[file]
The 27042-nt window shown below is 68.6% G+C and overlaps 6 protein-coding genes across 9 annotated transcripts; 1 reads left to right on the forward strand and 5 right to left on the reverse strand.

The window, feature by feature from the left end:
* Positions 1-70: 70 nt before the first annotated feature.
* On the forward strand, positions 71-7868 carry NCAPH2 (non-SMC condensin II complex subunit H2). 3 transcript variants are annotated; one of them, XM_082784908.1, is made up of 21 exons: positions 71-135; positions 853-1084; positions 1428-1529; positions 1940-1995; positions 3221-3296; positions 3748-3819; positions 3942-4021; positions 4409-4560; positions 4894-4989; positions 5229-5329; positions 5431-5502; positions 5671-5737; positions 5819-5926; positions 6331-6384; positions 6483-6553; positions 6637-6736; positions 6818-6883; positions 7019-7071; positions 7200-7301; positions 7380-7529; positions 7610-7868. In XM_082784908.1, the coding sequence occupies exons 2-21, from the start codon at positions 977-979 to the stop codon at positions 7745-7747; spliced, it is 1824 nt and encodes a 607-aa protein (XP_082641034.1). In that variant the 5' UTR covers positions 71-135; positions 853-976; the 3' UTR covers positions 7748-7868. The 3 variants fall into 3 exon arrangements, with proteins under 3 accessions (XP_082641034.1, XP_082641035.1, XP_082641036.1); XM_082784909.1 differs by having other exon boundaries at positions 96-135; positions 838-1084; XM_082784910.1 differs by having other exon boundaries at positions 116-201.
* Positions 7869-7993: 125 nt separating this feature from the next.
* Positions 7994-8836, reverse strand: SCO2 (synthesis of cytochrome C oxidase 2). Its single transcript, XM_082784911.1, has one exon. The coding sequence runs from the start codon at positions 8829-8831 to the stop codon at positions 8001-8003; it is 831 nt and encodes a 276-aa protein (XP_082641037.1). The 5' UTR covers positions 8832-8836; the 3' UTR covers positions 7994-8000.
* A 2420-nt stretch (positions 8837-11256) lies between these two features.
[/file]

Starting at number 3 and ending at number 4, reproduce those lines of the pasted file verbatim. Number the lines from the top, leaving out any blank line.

* Positions 1-70: 70 nt before the first annotated feature.
* On the forward strand, positions 71-7868 carry NCAPH2 (non-SMC condensin II complex subunit H2). 3 transcript variants are annotated; one of them, XM_082784908.1, is made up of 21 exons: positions 71-135; positions 853-1084; positions 1428-1529; positions 1940-1995; positions 3221-3296; positions 3748-3819; positions 3942-4021; positions 4409-4560; positions 4894-4989; positions 5229-5329; positions 5431-5502; positions 5671-5737; positions 5819-5926; positions 6331-6384; positions 6483-6553; positions 6637-6736; positions 6818-6883; positions 7019-7071; positions 7200-7301; positions 7380-7529; positions 7610-7868. In XM_082784908.1, the coding sequence occupies exons 2-21, from the start codon at positions 977-979 to the stop codon at positions 7745-7747; spliced, it is 1824 nt and encodes a 607-aa protein (XP_082641034.1). In that variant the 5' UTR covers positions 71-135; positions 853-976; the 3' UTR covers positions 7748-7868. The 3 variants fall into 3 exon arrangements, with proteins under 3 accessions (XP_082641034.1, XP_082641035.1, XP_082641036.1); XM_082784909.1 differs by having other exon boundaries at positions 96-135; positions 838-1084; XM_082784910.1 differs by having other exon boundaries at positions 116-201.